Patch recently sat down with Shirley Marshall, the new executive director of United Community Ministries, who began her tenure at UCM earlier this month to see how the job is going. Marshall took over the agency after executive director Cynthia Hull passed away in March.
The agency hosted an open house in September to give the community an inside look at the organization.
Patch: The Route 1 area includes both very wealthy and very poor households. How is poverty often "hidden" in the corridor?
Shirley Marshall: Most poor people are too tired and too focused on survival to be more visible! Truly, working two jobs, caring for children and elderly, taking long commutes, and still struggling to pay rent: who has time to be outside? And the elderly are not likely to hang around. So we have thousands of people who come and go each day, looking fine to the outside world. But they are really living in fear of losing their home and losing the stability they’ve managed to create.
At the same time, the poor that are visible are often misidentified or misunderstood. Sometimes people hang out on street corners for a reason: that’s where their employer picks them up. Sometimes it’s the only place they have to visit with their friends, other than a small and overcrowded apartment. If they have no family, and no links to neighborhood groups or programs, they have little to do except be visible.
Patch: What are the top ways in which UCM is addressing poverty in our neighborhood?
Marshall: We have a three-tier approach to lifting people out of poverty and isolation. First, for people in immediate need we provide financial aid, food, and counseling. Second, to promote long-term independence and stability, we provide job training and placement; all-day preschool; after-school programs; and health and parental education. Third, to engage residents in their community, we have community centers and outreach services.
Patch: In what way are these programs making a difference?
Marshall: First, families and individuals are keeping their homes despite short-term financial crisis. This means fewer people homeless. Second, people get and keep jobs, making them less likely to become homeless and better able to support themselves. Third, children have a better chance for success because they start with an early childhood education and with after-school programs. As a result, they are more likely to support themselves in the future – and less likely to engage in antisocial behavior. Fourth, poor residents are giving back to the community through involvement with school and neighborhood activities. This means a more stable and empowered community for all.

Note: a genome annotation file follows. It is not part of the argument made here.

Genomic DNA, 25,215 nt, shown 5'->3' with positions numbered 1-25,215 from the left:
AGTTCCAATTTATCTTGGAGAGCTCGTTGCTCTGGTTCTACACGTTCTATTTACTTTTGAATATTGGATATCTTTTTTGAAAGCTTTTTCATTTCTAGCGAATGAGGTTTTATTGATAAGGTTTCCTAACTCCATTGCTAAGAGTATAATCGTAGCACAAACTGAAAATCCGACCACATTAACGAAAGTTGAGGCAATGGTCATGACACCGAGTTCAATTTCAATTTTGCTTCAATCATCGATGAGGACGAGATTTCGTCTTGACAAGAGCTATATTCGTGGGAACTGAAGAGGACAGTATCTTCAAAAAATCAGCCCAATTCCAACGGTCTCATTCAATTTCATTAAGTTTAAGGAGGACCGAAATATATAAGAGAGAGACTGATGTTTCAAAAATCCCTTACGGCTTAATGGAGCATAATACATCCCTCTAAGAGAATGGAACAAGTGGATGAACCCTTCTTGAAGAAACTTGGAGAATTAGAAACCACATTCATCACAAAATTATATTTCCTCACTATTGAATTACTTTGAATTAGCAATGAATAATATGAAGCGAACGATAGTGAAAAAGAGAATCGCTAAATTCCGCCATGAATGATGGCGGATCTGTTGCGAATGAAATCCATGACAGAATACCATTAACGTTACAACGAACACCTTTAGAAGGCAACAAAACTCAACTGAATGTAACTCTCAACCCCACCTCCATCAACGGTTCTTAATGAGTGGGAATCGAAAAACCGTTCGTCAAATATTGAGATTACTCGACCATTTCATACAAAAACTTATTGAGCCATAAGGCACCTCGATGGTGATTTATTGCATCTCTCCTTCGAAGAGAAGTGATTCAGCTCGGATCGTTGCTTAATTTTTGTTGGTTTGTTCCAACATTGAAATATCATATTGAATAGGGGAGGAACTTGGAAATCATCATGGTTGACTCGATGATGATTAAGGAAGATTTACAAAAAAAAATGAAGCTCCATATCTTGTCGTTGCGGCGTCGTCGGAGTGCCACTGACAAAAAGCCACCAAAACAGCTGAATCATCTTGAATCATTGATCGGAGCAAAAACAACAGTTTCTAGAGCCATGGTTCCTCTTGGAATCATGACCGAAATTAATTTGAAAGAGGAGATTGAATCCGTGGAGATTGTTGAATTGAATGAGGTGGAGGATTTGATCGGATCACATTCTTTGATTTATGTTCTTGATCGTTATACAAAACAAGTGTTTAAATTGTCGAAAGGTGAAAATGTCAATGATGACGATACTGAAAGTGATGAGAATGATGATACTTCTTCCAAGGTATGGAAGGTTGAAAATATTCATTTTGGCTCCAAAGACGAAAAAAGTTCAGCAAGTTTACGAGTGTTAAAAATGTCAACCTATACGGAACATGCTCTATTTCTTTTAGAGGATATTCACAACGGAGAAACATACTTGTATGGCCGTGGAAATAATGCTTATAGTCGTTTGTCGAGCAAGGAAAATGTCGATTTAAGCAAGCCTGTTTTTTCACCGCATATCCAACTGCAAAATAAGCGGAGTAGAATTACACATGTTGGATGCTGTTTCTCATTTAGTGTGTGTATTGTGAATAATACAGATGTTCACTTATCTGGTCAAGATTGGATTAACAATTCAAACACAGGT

Patch: What is your vision for the future of UCM?
Marshall: Fortunately, thanks to the leadership of Cynthia Hull, UCM is a financially strong and vibrant organization. We can now focus on refining and growing our programs to serve more people. At the same time, we are committed to even greater collaboration with our nonprofit and government partners. Working together, we can weave a tapestry that covers the needs of all struggling residents. Together, we are keeping the focus on programs with the greatest impact and priority services.
UCM has 40 years of service to the community. Our programs adjust from time to time to serve changing demographics, but our heart remains the same. We are here to mobilize community resources, to promote the well-being of families and individuals, and to move people from poverty to self-reliance. I want residents of South County to be proud of their community and proud to support UCM in this fundamental mission.
Patch: Would you like to add new programs to help address poverty in the Route 1 corridor?
Marshall: This community has an astonishing range of excellent programs and services. While we need to extend their reach and make them more accessible, truly ‘new’ programs will not necessarily make the greatest difference. Problems such as lack of adequate transportation and lack of sufficient jobs for unskilled workers require a community-wide assessment, response, and coordination. The greatest need in the Route One Corridor is to coordinate, expand, and advertise the programs currently available – and to raise the resources to make that happen.